Issue: (1) Whether an abstract of judgment, which is prepared by a court clerk for sentencing purposes after a defendant’s guilty plea and without the defendant’s input, qualiﬁes as a conclusive record made or used in adjudicating guilt sufﬁcient to determine the nature of a prior conviction under Shepard v. United States; and (2) whether a burglary conviction in a state that does not require an unlawful or unprivileged entry can be considered a crime of violence under Leocal v. Ashcroft, when it is not a violent felony under Taylor v. United States.
On Monday the Court issued orders from its February 27 Conference. Two new cases were granted. In case there are opinions, we will be live blogging both Tuesday and Wednesday. This is the second week of the February sitting.
King v. Burwell Availability of federal tax subsidies to individuals who purchase health insurance on an exchange operated by the federal government
“I think always the humor was a means to an end. And the end is, to help folks who don’t live in this world understand why it matters.” Dahlia Lithwick covers the Supreme Court and writes about law more broadly for Slate.com. In this six-part interview, Ms. Lithwick discusses law school, practicing law, and how […]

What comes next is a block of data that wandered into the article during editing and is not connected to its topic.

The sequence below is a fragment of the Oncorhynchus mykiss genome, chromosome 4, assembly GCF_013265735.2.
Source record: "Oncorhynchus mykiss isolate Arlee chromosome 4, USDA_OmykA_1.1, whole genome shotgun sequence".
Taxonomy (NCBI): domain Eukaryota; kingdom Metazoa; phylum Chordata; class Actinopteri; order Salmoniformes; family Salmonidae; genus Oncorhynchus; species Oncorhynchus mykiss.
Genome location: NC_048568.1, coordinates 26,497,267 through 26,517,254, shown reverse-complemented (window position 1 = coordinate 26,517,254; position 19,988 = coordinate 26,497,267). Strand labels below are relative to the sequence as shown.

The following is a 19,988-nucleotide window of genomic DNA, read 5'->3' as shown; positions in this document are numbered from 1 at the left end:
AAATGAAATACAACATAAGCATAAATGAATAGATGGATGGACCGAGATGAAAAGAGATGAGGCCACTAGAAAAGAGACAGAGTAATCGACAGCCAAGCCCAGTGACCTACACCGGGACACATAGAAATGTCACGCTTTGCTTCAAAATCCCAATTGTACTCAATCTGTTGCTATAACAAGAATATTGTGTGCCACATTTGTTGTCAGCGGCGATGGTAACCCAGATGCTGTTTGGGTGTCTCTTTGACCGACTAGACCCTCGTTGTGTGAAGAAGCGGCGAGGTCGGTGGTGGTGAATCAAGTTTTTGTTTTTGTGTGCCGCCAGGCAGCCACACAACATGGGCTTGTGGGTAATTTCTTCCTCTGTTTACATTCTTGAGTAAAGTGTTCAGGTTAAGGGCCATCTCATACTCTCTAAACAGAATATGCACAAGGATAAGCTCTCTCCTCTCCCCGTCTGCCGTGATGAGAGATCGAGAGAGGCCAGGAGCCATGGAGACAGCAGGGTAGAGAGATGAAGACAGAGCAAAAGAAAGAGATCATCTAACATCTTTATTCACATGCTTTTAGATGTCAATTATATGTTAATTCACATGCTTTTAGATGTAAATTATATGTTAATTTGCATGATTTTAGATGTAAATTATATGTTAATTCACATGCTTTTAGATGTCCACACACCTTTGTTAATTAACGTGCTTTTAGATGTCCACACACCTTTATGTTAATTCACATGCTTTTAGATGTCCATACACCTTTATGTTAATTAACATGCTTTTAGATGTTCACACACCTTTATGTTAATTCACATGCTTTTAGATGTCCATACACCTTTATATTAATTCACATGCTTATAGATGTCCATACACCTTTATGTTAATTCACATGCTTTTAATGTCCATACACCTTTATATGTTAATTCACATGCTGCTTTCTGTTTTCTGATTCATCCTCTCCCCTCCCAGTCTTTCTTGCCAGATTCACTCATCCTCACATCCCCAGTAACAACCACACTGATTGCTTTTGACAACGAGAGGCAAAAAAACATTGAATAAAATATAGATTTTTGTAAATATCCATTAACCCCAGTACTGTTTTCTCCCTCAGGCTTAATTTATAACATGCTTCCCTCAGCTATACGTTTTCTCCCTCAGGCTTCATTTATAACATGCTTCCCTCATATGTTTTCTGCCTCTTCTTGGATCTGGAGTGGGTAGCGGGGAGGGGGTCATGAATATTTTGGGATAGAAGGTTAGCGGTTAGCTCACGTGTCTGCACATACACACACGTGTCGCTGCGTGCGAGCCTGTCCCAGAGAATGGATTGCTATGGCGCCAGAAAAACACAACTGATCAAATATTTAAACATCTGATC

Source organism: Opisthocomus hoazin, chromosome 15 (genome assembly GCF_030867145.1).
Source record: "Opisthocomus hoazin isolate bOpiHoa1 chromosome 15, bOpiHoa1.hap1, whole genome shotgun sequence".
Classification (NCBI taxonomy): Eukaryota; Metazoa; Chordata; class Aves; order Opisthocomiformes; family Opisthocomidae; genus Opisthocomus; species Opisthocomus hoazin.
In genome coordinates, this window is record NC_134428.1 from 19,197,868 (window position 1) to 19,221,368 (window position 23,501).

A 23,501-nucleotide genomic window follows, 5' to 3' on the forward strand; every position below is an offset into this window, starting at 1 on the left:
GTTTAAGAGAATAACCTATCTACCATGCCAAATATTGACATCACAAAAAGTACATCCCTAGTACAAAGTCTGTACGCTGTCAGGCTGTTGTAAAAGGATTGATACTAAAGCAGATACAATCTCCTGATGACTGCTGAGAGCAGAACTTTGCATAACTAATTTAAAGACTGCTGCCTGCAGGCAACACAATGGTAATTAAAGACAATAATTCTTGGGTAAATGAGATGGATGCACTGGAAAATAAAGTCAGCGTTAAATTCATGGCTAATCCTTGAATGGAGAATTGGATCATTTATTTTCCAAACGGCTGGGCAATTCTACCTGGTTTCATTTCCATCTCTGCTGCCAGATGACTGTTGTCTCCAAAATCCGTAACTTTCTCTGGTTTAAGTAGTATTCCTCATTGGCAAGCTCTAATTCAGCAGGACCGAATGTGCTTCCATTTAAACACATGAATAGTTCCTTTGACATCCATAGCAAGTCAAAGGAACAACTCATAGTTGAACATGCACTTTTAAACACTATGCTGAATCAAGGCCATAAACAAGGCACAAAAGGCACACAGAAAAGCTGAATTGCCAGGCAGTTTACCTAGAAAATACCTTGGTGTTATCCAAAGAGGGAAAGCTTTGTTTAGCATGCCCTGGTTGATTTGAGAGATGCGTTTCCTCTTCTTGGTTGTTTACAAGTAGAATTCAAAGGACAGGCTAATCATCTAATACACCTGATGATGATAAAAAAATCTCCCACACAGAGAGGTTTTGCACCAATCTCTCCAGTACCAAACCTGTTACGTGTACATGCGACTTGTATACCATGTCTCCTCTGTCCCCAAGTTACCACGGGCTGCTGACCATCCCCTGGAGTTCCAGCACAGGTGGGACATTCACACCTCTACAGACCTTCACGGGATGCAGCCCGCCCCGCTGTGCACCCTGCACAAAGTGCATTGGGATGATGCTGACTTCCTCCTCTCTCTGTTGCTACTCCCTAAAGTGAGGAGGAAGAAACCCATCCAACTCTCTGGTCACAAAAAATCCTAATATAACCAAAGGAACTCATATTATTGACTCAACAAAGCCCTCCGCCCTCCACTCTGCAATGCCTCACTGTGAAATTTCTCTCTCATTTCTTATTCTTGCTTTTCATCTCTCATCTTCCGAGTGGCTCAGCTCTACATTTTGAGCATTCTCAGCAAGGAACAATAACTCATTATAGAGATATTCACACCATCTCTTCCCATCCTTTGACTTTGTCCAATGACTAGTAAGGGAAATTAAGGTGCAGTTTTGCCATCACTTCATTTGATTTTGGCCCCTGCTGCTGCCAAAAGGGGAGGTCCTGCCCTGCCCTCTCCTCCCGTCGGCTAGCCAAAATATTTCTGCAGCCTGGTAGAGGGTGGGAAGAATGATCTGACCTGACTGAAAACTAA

Awarded the Peabody Award for excellence in electronic media.
Sigma Delta Chi
Awarded the Sigma Delta Chi deadline reporting award for online coverage of the Affordable Care Act decision.
National Press Club Award
Awarded the National Press Club's Breaking News Award for coverage of the Affordable Care Act decision.
Silver Gavel Award
Awarded the Silver Gavel Award by the American Bar Association for fostering the American public’s understanding of the law and the legal system.
American Gavel Award
Awarded the American Gavel Award for Distinguished Reporting About the Judiciary to recognize the highest standards of reporting about courts and the justice system.
Awarded the Webby Award for excellence on the internet.